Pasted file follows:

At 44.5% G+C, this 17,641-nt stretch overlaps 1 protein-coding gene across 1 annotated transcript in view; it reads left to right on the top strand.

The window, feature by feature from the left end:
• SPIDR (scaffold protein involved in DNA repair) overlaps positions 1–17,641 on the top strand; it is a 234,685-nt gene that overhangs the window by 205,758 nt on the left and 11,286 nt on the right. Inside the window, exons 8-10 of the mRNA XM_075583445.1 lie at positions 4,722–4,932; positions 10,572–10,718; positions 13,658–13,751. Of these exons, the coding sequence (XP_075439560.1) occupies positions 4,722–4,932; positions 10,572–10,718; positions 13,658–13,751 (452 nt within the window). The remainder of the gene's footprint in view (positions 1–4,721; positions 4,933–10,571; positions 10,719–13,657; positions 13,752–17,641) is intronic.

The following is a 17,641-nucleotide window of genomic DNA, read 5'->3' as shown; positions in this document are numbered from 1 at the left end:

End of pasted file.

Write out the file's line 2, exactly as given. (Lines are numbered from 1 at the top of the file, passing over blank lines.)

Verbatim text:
The window, feature by feature from the left end: